Like most of our days, we started off being loaded onto some form of transportation. As we went to the trucks, the Padre, affectionately known as the Sally Ann Joker, was standing there handing out cigarettes and mail. My mail seems to have caught up to me and I am handed a packet of, if I remember correctly, thirteen of those thin blue airmail letters from June and Mom. Only now do I ponder the unlucky thirteen but I must admit, in this case, I was the lucky one. So, off we go in the big 60 cwt trucks.
We drive for maybe an hour and finally come to a point where there are troops, the Maisonneuve regiment, one of our brigade, in a holding position on the road. They seem to be very concerned as we drive through their line, as well they might. The usual pattern if we were going through their holding position would be to start behind their line, forming up and coming through ready for a fight. Not this time. We drive on through and dismount about two hundred yards past the line. We are on the outskirts of Laren.
Now, on this day, Our regiment is leading the attack, our company is the leading company, our platoon is the leading platoon and I am in the leading section. We kind of snuggle down in a ditch in front of a small house which has a dense hedge next to the ditch. We are facing Laren which we can see a quarter of a mile down the road across the fields. In a few minutes, a tank lumbers up the road and stops on our right side. This is the closest I have come to a tank and I feel a little safer for its steel bulk and fire power.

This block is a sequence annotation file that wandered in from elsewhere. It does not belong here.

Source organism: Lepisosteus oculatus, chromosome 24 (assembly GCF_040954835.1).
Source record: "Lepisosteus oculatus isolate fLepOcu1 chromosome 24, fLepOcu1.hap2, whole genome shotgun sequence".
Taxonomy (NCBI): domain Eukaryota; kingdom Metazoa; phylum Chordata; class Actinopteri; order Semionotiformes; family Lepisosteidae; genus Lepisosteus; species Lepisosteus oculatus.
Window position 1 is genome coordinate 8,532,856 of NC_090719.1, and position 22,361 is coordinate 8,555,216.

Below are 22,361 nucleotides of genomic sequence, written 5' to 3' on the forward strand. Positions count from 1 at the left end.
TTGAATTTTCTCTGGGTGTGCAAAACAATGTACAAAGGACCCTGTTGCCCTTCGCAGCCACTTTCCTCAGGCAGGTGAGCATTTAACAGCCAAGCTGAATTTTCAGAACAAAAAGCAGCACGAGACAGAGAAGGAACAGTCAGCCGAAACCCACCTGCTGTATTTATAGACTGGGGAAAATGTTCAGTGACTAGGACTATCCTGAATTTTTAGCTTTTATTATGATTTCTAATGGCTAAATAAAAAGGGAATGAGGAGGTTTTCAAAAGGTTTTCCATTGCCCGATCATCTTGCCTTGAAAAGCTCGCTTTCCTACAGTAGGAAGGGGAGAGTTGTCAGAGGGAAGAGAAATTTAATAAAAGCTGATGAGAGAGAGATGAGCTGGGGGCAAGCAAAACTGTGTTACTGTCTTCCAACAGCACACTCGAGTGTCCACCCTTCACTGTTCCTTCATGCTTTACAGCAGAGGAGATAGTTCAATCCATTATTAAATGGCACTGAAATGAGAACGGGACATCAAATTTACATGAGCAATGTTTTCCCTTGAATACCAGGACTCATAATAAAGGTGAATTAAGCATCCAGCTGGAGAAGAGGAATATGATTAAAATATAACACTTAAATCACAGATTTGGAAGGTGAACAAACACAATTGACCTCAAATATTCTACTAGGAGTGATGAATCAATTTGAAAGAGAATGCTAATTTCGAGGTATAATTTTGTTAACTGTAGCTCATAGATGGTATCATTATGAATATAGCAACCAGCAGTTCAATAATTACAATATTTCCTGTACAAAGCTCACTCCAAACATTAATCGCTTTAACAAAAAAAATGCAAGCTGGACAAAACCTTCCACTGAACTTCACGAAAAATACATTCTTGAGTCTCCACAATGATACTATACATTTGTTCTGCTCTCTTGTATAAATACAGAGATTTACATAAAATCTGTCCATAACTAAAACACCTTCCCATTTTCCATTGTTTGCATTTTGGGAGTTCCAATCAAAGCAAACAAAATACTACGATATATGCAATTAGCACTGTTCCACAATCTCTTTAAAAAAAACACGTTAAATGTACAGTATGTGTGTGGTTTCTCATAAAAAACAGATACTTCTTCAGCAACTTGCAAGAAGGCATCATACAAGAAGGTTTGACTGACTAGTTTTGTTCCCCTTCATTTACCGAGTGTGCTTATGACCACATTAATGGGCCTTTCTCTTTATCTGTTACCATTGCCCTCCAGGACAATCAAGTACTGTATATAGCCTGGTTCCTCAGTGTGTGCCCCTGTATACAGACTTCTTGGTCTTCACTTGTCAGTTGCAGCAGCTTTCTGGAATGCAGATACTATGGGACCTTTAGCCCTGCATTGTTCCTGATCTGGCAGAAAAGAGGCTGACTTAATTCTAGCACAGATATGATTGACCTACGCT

We are briefed by the Lieutenant. First, at eight o’clock, we will have a barrage from the twenty-five pounders and then we will move into the town with the tank and chase the Jerries out. Eight o’clock comes, watched by the Lieutenant, and sure enough, right on schedule, we hear a shell whistling through the air and crumping to ground somewhere ahead of us. After a minute or so, I hear the Lieutenant say “I guess that’s it” and he stands up and with a wave of his arm over his head, in the best Gary Cooper style, he says “Let’s go men”.
Unfortunately, the Germans take this as a signal to start firing and the tank is their first priority. The 88mm cannon which is and will be our nemesis for the whole trip, very neatly places its first armour piercing round precisely in the middle of the front of the tank. It makes one hell of a bang too, as does the second shell, this time anti personnel, lands about six feet in front of the tank only seconds later. The shrapnel from this shell takes out every one ahead of me in the line. I am blown into the ditch, my rifle rammed into the earth about a foot deep, muzzle first and useless. Anyway, I am supposed to keep my hands on the Bren in such a situation and I grab it from Barrie who has taken shrapnel in one eye. Now, along with the two shells from the 88, we are taking fire from multiple machine guns and mortar bombs landing behind us. There is a second tank which pull up beside the first and with the tank commander directing the fire with his head and shoulders sticking out of the turret, this brave little tank starts shooting up the town with its cannon. The 88 takes off and we are left only with the machine gun fire coming straight down the ditch.
I have the Bren and try to turn around but find the handle of my shovel stuck in th hedge. Bad news with all the bullets flying around. The Germans load a tracer round every third bullet and you can see the burning end of the tracers as they pass you. Remember also, the German machine guns are belt fed and put out twelve hundred rounds a minute so there are quite a few little red tails flying around.